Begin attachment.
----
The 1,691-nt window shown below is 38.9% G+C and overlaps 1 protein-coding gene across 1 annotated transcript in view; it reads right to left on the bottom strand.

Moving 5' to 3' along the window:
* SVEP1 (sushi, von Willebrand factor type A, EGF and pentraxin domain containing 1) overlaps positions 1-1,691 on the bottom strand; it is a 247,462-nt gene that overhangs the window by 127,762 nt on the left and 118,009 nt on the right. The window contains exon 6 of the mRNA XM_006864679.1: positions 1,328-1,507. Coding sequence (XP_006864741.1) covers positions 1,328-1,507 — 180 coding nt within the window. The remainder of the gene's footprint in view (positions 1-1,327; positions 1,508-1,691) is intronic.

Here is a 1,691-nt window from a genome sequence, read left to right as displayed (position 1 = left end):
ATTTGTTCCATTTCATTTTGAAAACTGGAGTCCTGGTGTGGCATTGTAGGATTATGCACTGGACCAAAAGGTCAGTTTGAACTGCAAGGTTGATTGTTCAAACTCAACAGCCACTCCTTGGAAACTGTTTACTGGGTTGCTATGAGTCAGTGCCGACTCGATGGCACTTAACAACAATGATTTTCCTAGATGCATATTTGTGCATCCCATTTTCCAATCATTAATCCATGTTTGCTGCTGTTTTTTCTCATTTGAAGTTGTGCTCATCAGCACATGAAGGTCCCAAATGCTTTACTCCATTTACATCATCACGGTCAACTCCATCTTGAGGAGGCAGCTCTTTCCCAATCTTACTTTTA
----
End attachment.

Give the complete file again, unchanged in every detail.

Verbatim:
The 1,691-nt window shown below is 38.9% G+C and overlaps 1 protein-coding gene across 1 annotated transcript in view; it reads right to left on the bottom strand.

Moving 5' to 3' along the window:
* SVEP1 (sushi, von Willebrand factor type A, EGF and pentraxin domain containing 1) overlaps positions 1-1,691 on the bottom strand; it is a 247,462-nt gene that overhangs the window by 127,762 nt on the left and 118,009 nt on the right. The window contains exon 6 of the mRNA XM_006864679.1: positions 1,328-1,507. Coding sequence (XP_006864741.1) covers positions 1,328-1,507 — 180 coding nt within the window. The remainder of the gene's footprint in view (positions 1-1,327; positions 1,508-1,691) is intronic.

Here is a 1,691-nt window from a genome sequence, read left to right as displayed (position 1 = left end):
ATTTGTTCCATTTCATTTTGAAAACTGGAGTCCTGGTGTGGCATTGTAGGATTATGCACTGGACCAAAAGGTCAGTTTGAACTGCAAGGTTGATTGTTCAAACTCAACAGCCACTCCTTGGAAACTGTTTACTGGGTTGCTATGAGTCAGTGCCGACTCGATGGCACTTAACAACAATGATTTTCCTAGATGCATATTTGTGCATCCCATTTTCCAATCATTAATCCATGTTTGCTGCTGTTTTTTCTCATTTGAAGTTGTGCTCATCAGCACATGAAGGTCCCAAATGCTTTACTCCATTTACATCATCACGGTCAACTCCATCTTGAGGAGGCAGCTCTTTCCCAATCTTACTTTTA